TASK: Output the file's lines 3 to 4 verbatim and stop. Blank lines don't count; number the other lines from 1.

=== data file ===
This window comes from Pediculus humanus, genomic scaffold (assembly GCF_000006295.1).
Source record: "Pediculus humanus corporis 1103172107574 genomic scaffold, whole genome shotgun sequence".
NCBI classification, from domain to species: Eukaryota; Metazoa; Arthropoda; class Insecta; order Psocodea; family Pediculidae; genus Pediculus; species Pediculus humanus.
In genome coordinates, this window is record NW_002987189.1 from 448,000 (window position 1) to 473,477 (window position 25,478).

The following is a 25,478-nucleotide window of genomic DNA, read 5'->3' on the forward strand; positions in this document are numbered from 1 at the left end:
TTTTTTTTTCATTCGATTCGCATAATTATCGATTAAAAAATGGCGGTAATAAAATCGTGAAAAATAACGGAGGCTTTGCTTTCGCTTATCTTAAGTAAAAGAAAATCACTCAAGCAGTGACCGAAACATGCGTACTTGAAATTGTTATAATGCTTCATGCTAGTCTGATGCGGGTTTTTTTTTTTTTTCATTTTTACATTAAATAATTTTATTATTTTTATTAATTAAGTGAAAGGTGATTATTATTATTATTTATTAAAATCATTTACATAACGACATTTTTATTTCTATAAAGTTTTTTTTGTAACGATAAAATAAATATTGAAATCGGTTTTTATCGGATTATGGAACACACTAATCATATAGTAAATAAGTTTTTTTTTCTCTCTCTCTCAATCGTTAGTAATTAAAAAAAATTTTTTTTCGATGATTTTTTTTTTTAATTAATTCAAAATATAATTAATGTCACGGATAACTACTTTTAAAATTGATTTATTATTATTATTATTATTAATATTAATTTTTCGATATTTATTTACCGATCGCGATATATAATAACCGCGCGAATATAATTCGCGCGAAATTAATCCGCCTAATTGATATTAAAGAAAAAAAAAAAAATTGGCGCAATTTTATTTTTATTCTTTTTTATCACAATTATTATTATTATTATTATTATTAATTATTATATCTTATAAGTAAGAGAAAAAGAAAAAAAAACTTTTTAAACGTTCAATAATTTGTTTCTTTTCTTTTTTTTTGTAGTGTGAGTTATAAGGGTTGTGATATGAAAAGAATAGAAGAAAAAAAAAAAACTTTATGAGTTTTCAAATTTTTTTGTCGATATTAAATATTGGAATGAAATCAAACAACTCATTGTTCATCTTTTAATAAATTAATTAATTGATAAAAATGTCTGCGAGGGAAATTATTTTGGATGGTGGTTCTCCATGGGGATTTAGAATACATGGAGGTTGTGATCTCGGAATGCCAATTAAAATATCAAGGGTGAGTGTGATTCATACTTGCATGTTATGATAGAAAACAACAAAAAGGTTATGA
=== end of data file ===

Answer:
NCBI classification, from domain to species: Eukaryota; Metazoa; Arthropoda; class Insecta; order Psocodea; family Pediculidae; genus Pediculus; species Pediculus humanus.
In genome coordinates, this window is record NW_002987189.1 from 448,000 (window position 1) to 473,477 (window position 25,478).